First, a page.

There’s a strong ge­netic link in coeliac dis­ease. Al­most all pa­tients (99.6 per cent) have ei­ther a gene known as DQ2, a gene called DQ8, or both — al­though they alone don’t cause the dis­ease. Thirty to 40 per cent of the pop­u­la­tion has ei­ther one of those genes, but only 1 per cent has coeliac dis­ease, mean­ing en­vi­ron­men­tal fac­tors also play a role. Some peo­ple — such as those whose fam­ily mem­bers have al­ready been di­ag­nosed with the dis­ease, as well as peo­ple with type 1 di­a­betes or thy­roid dis­ease, are also at a higher risk of coeliac dis­ease.

Un­til now nearly all re­search into nondi­etary treat­ments of coeliac dis­ease fo­cused on the 80 per cent of peo­ple who have only the DQ2 gene. Re­searchers had al­ready fig­ured out the process that made gluten toxic in peo­ple with DQ2-as­so­ci­ated coeliac dis­ease and as­sumed it would be much the same for the mi­nor­ity of peo­ple with the DQ8 ver­sion.

They as­sumed any po­ten­tial treat­ment could ap­ply to ei­ther. But it turns out that’s not the case, says doc­tor Bob An­der­son, a gas­troen­terol­o­gist at the Wal­ter and El­iza Hall In­sti­tute, and an au­thor of the latest study.

‘‘ This is the first time we’ve be­gun to look be­yond the core 80 to 90 per cent of peo­ple with coeliac dis­ease who have the DQ2 gene — the DQ8 have been slightly over­looked,’’ An­der­son says. ‘‘ At the molec­u­lar level there’s quite a dif­fer­ent im­mune re­sponse to the gluten.’’

For ex­am­ple, in peo­ple with DQ2-as­so­ci­ated coeliac dis­ease, parts of the pro­tein that trig­ger an im­mune re­sponse aren’t be­ing prop­erly di­gested. Be­cause peo­ple with coeliac dis­ease are hy­per-sen­si­tive to gluten, their T cells recog­nise the undi­gested bits as in­vad­ing pathogens, and re­spond ag­gres­sively. Some sci­en­tists are look­ing at how enzymes could break down the pro­tein bet­ter and re­duce the im­mune re­sponse.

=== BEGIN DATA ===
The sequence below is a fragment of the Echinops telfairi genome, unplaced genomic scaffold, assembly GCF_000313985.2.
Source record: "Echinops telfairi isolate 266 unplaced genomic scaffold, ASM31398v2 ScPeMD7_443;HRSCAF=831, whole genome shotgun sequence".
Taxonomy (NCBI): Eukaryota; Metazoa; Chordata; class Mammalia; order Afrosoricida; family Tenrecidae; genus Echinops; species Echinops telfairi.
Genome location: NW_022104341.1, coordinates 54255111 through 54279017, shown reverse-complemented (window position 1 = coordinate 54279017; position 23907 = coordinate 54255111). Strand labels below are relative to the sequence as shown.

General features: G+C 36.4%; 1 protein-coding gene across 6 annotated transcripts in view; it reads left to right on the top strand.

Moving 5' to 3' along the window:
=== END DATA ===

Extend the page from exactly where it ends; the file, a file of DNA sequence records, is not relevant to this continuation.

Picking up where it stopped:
‘‘ In peo­ple with DQ8, the rel­e­vant parts of the gluten are al­ready ef­fi­ciently di­gested, so us­ing an en­zyme wouldn’t nec­es­sar­ily be ben­e­fi­cial,’’ An­der­son says.

So one of the pos­si­ble treat­ments re­searchers are look­ing at is a de­sen­si­ti­sa­tion vac­cine that would use the parts of the pro­tein that are specif­i­cally rel­e­vant to DQ8 to shut down the T-cell so it be­comes tol­er­ant of the gluten. Sci­en­tists at the Wal­ter and El­iza Hall In­sti­tute are cur­rently work­ing on an­other ver­sion of the vac­cine aimed at the DQ2 gene.

In the last four years doc­tors have been us­ing a gene test to rule out coeliac dis­ease — but to ac­tu­ally make a di­ag­no­sis they need a biopsy of the bowel to look for signs of dam­age. Ul­ti­mately re­searchers hope the gene test will help doc­tors de­cide what treat­ment the pa­tient would ben­e­fit most from.

But any non-di­etary treat­ment is still at least a few years away, An­der­son says, so for now the gluten-free diet is it.

When coeliac pa­tients man­age to com­pletely avoid gluten, their in­tes­tine does heal. So if you sus­pect you may have coeliac dis­ease, ex­perts say you should not cut out gluten un­less you’ve ac­tu­ally had a biopsy to make the di­ag­no­sis. If you do it the other way around you may get a false neg­a­tive, says Sue Shep­herd a di­eti­tian in the de­part­ment of gas­troen­terol­ogy at Box Hill Hospi­tal, who spe­cialises in ce­o­liac dis­ease.

‘‘ It varies, but it can take up to two years for the small bowel lin­ing to fully heal,’’ Shep­herd says, while the gas­troin­testi­nal symp­toms can dis­ap­pear much more quickly.

‘‘ For some peo­ple they are gone af­ter the first few days of a gluten-free diet and for oth­ers it takes months. Symp­toms of fa­tigue can also im­prove in a mat­ter of weeks for some peo­ple, or months for oth­ers.’’

Com­mon symp­toms of coeliac dis­ease in­clude bloat­ing, wind, pain, di­ar­rhoea or con­sti­pa­tion or both, fa­tigue and iron de­fi­ciency.

‘‘ Peo­ple can eat gluten with­out feel­ing un­well, but still be caus­ing dam­age on the inside,’’’ Shep­herd says.

In fact, she says, there is no link be­tween the sever­ity of symp­toms and the amount of dam­age to your small in­tes­tine. Re­search she did as part of her PhD that looked at 101 coeliac pa­tients found 30 per cent had no symp­toms — but 82 per cent of that group had se­ri­ous dam­age to their in­tes­tine.

No mat­ter how mild or silent the symp­toms, ev­ery­one di­ag­nosed with coeliac dis­ease ‘‘ re­quires the same strict life-long gluten free diet’’, Shep­herd says. At least for now.

Pic­ture: Michael Pot­ter

Com­pro­mised: So­phie Stone says coeliac dis­ease al­most pro­hibits spon­tane­ity in her life